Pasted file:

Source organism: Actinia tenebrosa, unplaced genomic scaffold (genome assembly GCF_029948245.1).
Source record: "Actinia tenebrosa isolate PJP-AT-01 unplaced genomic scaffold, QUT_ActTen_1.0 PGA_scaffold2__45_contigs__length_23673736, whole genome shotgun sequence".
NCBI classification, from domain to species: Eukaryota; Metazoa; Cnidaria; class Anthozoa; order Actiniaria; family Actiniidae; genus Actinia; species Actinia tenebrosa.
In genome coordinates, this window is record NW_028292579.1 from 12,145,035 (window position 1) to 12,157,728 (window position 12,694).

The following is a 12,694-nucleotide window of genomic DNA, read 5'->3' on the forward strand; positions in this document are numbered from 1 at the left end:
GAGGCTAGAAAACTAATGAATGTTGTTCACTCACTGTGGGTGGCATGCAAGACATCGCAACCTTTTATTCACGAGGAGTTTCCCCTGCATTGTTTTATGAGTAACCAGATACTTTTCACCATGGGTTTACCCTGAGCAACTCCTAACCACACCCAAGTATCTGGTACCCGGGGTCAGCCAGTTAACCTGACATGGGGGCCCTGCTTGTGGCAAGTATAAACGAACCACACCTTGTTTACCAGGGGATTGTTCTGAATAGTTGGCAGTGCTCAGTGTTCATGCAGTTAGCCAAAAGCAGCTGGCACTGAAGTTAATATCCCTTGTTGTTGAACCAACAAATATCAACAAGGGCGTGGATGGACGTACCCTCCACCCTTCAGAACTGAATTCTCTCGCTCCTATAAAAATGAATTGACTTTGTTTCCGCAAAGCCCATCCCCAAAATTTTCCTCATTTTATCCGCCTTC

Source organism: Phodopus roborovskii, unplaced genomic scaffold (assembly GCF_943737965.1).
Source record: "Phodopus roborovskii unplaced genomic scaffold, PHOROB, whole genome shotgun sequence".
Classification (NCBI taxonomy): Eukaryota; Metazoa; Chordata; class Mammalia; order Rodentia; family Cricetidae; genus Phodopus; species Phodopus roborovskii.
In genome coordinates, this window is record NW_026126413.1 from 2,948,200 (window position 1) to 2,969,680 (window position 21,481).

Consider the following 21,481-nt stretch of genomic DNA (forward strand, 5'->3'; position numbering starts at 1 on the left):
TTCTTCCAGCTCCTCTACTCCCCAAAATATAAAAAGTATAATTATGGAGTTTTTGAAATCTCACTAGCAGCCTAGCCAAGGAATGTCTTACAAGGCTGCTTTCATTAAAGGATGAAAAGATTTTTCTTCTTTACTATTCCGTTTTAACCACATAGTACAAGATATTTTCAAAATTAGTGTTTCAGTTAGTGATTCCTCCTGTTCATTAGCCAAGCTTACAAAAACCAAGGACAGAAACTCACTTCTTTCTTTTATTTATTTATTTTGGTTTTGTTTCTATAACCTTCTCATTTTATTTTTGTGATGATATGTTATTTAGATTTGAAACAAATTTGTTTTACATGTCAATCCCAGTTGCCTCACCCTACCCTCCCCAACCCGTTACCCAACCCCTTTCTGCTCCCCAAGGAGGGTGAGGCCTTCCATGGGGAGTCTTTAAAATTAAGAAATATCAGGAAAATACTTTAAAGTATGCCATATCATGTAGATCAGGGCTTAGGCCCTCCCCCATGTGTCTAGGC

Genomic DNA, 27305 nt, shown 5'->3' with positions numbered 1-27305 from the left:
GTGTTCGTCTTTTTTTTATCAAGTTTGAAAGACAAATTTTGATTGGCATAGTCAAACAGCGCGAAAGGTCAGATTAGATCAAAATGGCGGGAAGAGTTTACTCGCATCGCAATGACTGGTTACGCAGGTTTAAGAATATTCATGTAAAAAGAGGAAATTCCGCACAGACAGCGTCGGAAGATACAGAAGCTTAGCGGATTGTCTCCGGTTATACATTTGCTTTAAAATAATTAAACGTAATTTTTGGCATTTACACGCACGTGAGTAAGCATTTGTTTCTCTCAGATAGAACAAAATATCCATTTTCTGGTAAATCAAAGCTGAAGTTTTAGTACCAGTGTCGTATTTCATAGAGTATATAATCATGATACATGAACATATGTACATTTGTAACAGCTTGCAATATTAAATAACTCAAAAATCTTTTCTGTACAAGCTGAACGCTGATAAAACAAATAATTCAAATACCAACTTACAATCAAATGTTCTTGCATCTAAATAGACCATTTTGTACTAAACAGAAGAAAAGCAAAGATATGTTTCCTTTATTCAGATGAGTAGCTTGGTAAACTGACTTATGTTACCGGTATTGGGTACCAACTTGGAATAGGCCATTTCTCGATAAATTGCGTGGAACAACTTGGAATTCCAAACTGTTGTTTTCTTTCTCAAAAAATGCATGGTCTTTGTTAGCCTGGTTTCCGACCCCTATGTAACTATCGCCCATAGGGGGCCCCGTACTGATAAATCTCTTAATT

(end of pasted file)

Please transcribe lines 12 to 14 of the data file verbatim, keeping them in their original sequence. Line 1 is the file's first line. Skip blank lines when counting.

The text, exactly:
TTCTTCCAGCTCCTCTACTCCCCAAAATATAAAAAGTATAATTATGGAGTTTTTGAAATCTCACTAGCAGCCTAGCCAAGGAATGTCTTACAAGGCTGCTTTCATTAAAGGATGAAAAGATTTTTCTTCTTTACTATTCCGTTTTAACCACATAGTACAAGATATTTTCAAAATTAGTGTTTCAGTTAGTGATTCCTCCTGTTCATTAGCCAAGCTTACAAAAACCAAGGACAGAAACTCACTTCTTTCTTTTATTTATTTATTTTGGTTTTGTTTCTATAACCTTCTCATTTTATTTTTGTGATGATATGTTATTTAGATTTGAAACAAATTTGTTTTACATGTCAATCCCAGTTGCCTCACCCTACCCTCCCCAACCCGTTACCCAACCCCTTTCTGCTCCCCAAGGAGGGTGAGGCCTTCCATGGGGAGTCTTTAAAATTAAGAAATATCAGGAAAATACTTTAAAGTATGCCATATCATGTAGATCAGGGCTTAGGCCCTCCCCCATGTGTCTAGGC

Genomic DNA, 27305 nt, shown 5'->3' with positions numbered 1-27305 from the left:
GTGTTCGTCTTTTTTTTATCAAGTTTGAAAGACAAATTTTGATTGGCATAGTCAAACAGCGCGAAAGGTCAGATTAGATCAAAATGGCGGGAAGAGTTTACTCGCATCGCAATGACTGGTTACGCAGGTTTAAGAATATTCATGTAAAAAGAGGAAATTCCGCACAGACAGCGTCGGAAGATACAGAAGCTTAGCGGATTGTCTCCGGTTATACATTTGCTTTAAAATAATTAAACGTAATTTTTGGCATTTACACGCACGTGAGTAAGCATTTGTTTCTCTCAGATAGAACAAAATATCCATTTTCTGGTAAATCAAAGCTGAAGTTTTAGTACCAGTGTCGTATTTCATAGAGTATATAATCATGATACATGAACATATGTACATTTGTAACAGCTTGCAATATTAAATAACTCAAAAATCTTTTCTGTACAAGCTGAACGCTGATAAAACAAATAATTCAAATACCAACTTACAATCAAATGTTCTTGCATCTAAATAGACCATTTTGTACTAAACAGAAGAAAAGCAAAGATATGTTTCCTTTATTCAGATGAGTAGCTTGGTAAACTGACTTATGTTACCGGTATTGGGTACCAACTTGGAATAGGCCATTTCTCGATAAATTGCGTGGAACAACTTGGAATTCCAAACTGTTGTTTTCTTTCTCAAAAAATGCATGGTCTTTGTTAGCCTGGTTTCCGACCCCTATGTAACTATCGCCCATAGGGGGCCCCGTACTGATAAATCTCTTAATT